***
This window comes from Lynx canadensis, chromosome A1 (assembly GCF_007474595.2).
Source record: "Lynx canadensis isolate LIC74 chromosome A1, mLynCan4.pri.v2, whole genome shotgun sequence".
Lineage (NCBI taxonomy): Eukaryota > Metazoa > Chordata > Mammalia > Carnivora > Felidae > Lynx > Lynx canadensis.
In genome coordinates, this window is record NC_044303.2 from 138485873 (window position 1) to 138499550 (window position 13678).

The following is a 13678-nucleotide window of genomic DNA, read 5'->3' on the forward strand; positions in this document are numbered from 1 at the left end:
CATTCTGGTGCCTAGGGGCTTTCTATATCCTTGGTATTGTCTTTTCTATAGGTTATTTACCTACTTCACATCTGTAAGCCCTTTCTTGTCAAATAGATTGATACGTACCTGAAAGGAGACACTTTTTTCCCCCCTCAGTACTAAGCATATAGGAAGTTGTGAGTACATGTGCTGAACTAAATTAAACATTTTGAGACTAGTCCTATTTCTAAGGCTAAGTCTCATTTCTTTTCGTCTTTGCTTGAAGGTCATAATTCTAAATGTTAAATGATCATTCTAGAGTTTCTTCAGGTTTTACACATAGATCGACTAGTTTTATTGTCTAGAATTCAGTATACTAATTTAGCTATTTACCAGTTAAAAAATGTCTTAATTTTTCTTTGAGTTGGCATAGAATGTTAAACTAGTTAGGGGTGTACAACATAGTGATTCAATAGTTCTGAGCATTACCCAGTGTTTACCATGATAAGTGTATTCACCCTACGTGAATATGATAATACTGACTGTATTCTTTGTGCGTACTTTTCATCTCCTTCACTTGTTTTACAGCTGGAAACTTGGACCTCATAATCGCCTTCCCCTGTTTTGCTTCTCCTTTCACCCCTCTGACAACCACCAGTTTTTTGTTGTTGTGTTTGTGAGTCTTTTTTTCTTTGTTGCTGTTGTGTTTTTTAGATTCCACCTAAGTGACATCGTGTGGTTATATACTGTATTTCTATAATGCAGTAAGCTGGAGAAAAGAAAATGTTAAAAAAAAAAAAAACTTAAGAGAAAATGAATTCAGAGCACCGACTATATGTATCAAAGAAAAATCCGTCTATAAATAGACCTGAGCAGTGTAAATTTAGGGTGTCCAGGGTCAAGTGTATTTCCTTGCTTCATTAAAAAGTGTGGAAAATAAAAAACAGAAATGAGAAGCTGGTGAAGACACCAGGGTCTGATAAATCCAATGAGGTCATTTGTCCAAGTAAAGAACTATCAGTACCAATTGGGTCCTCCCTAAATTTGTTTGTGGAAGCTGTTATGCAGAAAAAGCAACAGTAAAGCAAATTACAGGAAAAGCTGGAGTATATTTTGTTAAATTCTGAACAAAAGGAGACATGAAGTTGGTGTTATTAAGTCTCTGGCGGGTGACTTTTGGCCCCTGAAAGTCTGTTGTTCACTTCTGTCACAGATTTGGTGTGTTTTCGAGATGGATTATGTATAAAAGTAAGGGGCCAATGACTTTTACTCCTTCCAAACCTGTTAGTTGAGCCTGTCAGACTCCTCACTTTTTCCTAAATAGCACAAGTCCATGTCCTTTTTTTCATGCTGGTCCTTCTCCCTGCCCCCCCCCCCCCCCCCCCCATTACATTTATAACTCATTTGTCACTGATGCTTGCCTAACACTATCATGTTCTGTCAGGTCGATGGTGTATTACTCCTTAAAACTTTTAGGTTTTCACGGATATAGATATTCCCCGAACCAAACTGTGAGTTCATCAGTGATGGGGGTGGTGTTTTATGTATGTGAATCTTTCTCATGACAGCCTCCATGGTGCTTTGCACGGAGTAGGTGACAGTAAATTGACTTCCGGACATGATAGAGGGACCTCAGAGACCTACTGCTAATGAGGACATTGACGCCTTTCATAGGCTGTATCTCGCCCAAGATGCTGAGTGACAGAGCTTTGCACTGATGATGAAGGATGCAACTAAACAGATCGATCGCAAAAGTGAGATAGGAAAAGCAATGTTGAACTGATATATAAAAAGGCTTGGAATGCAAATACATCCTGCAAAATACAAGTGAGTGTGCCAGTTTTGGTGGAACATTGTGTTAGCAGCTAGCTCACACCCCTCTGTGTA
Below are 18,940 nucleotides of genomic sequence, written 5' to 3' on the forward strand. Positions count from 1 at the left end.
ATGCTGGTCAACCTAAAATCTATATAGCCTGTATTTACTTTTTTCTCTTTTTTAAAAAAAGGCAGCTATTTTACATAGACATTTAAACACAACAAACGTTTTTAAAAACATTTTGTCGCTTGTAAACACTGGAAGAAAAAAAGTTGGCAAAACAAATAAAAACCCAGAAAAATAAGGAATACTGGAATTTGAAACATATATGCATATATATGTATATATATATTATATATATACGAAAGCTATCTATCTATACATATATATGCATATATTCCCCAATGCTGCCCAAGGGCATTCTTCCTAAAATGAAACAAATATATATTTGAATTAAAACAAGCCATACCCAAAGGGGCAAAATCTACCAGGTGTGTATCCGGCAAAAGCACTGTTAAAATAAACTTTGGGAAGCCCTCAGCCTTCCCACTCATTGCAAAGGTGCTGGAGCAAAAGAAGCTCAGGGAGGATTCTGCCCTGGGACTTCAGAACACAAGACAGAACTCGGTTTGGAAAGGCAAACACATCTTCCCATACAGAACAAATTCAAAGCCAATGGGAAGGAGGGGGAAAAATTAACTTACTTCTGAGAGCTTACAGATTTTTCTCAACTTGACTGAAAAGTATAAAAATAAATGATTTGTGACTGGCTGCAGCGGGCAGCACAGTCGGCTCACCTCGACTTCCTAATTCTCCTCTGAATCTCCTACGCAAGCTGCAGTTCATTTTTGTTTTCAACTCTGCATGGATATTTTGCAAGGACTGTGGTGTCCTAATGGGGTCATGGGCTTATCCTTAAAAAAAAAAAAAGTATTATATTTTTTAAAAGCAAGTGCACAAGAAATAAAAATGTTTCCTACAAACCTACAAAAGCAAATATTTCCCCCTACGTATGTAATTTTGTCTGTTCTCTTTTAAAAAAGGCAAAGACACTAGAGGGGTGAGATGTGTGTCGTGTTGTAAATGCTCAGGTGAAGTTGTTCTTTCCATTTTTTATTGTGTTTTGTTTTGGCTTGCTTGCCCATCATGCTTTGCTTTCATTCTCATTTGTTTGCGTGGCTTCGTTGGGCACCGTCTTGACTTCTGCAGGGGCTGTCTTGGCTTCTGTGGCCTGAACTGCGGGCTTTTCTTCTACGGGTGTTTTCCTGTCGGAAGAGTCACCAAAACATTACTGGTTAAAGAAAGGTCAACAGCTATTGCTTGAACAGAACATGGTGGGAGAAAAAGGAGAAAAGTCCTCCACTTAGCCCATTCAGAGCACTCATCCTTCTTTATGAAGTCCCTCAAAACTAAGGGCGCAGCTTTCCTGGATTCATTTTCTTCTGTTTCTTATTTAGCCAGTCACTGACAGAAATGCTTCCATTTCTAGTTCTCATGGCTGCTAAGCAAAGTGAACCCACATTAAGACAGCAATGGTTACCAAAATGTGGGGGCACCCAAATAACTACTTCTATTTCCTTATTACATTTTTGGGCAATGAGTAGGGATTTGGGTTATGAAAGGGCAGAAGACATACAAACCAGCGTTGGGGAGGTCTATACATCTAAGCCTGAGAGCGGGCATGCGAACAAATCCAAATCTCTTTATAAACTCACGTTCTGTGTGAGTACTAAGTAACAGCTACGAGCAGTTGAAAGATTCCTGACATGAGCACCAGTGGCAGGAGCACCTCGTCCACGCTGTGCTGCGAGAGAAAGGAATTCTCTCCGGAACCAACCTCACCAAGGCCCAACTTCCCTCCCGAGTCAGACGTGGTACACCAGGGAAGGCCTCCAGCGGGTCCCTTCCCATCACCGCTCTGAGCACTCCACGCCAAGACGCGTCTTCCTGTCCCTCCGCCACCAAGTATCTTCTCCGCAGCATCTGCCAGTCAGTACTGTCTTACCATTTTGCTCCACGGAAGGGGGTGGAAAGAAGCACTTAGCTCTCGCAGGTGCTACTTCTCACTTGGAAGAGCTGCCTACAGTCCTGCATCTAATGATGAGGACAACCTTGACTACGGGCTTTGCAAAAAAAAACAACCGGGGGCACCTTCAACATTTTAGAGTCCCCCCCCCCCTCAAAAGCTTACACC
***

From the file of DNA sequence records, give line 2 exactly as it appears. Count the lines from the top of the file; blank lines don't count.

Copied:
Source record: "Lynx canadensis isolate LIC74 chromosome A1, mLynCan4.pri.v2, whole genome shotgun sequence".